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Friday, June 14, 2024 | Back issues
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Poll: Debate on Gun Control Likely to Shape Midterm Elections

A week after 17 people were killed in a shooting at a Florida high school, a new poll finds that a large majority of Americans favor stricter gun-control laws. 

(CN) – A week after 17 people were killed in a shooting at a Florida high school, a new poll finds that a large majority of Americans favor stricter gun-control laws.

In a Marist Poll survey released Friday, 71 percent of respondents said laws concerning gun sales should be strengthened. Unlike the partisan divide found with many other topics, a majority of both Republicans (51 percent) and Democrats (93 percent) said they’d like to see tougher gun laws.

“Americans are experiencing a heated debate over gun policy in the wake of the latest school shooting,” said Lee Miringoff, director of the Marist College Institute for Public Opinion, in a written statement. “What jumps out in the findings is that there is not only widespread support for gun reform, but it has become a voting issue for gun reform advocates, especially women.”

Eight out of 10 women said they favor stronger gun-control laws, compared to 60 percent of men.

The Parkland, Florida, shooting seems to have cemented gun control as an important topic for the midterm elections. Among registered voters, 85 percent said their vote will be influenced by the candidates’ position on gun laws. Of those, 59 percent said it will be a major factor in their decision, as opposed to 26 percent who consider it a minor factor.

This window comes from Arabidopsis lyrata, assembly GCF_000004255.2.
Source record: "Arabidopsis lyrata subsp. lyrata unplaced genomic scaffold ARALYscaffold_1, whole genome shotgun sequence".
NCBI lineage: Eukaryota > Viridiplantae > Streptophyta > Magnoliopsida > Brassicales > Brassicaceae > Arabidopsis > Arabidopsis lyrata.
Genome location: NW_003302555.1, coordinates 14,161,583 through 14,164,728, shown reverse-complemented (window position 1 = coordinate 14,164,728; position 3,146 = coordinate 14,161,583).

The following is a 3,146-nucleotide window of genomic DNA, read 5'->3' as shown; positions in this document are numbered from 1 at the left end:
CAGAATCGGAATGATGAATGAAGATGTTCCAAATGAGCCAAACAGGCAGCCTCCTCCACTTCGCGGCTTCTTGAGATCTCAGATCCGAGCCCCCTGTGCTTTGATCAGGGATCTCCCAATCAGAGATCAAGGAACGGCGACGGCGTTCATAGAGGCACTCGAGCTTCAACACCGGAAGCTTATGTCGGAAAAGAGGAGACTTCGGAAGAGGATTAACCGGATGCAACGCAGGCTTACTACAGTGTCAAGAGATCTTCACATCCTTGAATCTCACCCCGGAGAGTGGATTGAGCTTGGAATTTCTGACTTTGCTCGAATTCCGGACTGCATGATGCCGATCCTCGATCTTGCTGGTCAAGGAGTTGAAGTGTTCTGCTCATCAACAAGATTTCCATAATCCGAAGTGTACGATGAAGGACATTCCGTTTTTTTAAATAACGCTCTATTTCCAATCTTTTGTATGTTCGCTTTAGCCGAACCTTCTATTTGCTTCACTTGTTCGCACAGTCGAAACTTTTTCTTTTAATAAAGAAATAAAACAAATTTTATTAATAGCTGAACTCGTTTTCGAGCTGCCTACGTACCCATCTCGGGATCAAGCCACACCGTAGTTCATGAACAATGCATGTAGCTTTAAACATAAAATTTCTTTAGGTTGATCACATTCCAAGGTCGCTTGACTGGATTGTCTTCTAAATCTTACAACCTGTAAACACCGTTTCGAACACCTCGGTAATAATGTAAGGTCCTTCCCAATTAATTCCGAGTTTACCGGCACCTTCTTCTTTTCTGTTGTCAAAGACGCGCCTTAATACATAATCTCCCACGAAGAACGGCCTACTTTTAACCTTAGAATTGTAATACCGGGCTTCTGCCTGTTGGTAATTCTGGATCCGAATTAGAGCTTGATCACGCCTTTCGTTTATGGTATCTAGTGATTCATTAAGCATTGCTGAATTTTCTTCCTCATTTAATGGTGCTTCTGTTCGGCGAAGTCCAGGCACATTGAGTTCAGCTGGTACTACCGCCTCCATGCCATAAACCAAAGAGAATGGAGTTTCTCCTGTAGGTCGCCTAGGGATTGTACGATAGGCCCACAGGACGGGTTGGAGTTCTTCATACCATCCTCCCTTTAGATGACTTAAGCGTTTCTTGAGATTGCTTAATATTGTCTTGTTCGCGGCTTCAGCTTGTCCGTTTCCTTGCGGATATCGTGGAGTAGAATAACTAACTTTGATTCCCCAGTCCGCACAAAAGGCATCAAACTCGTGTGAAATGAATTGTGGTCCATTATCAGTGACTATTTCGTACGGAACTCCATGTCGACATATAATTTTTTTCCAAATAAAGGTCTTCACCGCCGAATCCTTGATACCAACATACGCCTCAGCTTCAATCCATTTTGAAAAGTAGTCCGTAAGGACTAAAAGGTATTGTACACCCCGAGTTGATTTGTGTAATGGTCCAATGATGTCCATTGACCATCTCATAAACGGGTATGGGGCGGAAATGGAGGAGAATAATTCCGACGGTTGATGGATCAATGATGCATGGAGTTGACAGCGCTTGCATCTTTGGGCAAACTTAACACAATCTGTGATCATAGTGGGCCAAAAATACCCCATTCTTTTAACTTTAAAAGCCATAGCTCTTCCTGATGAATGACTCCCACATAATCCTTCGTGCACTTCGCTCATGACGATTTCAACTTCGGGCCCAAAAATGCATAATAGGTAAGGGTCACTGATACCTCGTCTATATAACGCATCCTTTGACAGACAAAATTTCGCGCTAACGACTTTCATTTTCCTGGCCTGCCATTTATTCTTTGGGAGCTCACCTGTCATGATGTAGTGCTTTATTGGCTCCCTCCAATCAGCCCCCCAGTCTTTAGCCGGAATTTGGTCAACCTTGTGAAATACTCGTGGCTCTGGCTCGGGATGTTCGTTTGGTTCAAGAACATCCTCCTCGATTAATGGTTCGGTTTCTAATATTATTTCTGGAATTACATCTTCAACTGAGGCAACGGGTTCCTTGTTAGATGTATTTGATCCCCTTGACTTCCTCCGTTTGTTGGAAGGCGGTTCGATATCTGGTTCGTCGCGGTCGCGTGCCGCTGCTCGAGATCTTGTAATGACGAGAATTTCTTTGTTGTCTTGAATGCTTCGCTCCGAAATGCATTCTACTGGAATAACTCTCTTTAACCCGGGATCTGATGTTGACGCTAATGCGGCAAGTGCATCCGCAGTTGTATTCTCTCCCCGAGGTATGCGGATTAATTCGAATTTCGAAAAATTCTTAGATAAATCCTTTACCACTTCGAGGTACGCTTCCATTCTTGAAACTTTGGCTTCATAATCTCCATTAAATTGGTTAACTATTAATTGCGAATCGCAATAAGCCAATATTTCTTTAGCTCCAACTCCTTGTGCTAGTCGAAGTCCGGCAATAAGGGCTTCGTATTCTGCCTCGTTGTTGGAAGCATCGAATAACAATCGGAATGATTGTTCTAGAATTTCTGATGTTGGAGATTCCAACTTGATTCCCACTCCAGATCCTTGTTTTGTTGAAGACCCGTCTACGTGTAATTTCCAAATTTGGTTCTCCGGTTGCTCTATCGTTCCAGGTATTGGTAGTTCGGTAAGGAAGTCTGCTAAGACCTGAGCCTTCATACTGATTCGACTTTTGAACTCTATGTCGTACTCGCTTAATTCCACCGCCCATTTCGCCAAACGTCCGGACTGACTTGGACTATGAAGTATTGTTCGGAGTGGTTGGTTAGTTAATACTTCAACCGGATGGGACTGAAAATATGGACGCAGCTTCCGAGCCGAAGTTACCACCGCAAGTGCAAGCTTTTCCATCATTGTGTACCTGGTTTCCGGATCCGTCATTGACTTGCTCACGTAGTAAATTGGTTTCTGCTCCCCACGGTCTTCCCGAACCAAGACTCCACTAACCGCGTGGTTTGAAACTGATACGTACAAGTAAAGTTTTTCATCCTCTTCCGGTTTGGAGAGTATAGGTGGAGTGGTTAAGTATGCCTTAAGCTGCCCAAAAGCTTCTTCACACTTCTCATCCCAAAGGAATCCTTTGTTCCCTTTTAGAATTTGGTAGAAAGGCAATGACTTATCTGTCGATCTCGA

As the topic of semi-automatic rifles has been brought up in the days since the Feb. 14 shooting, more than half of those polled (54 percent) said they would vote for a congressional candidate who supports a ban on such weapons.

Additionally, a slim majority of registered voters (51 percent) said they would vote against a candidate who had received campaign donations from the National Rifle Association. Since the Stoneman Douglas shooting, several businesses have cut ties to the gun lobbying group.

“Last week’s shooting revitalized the debate over gun policy,” Miringoff said. “If this intensity of debate continues to shape discourse through the midterms, candidates running for office will need to pay careful attention to the issue.”

President Donald Trump continues to hold a low job approval rating, 13 months into his term. Only 38 percent approve of how the president is handling the job, compared to 54 percent who disapprove.

In the generic congressional ballot, Democrats hold an advantage, at 46 percent, compared to 39 percent who say they will vote for the Republican candidate in the 2018 midterms. The controversial topic of gun control seems to working in the Democrats’ favor, according to Miringoff.

“In past elections, Democrats have steered clear of gun reform, and Republicans were eager to trumpet their position,” Miringoff said. “Right now, it’s the Democrats that have the advantage on the issue among voters.”

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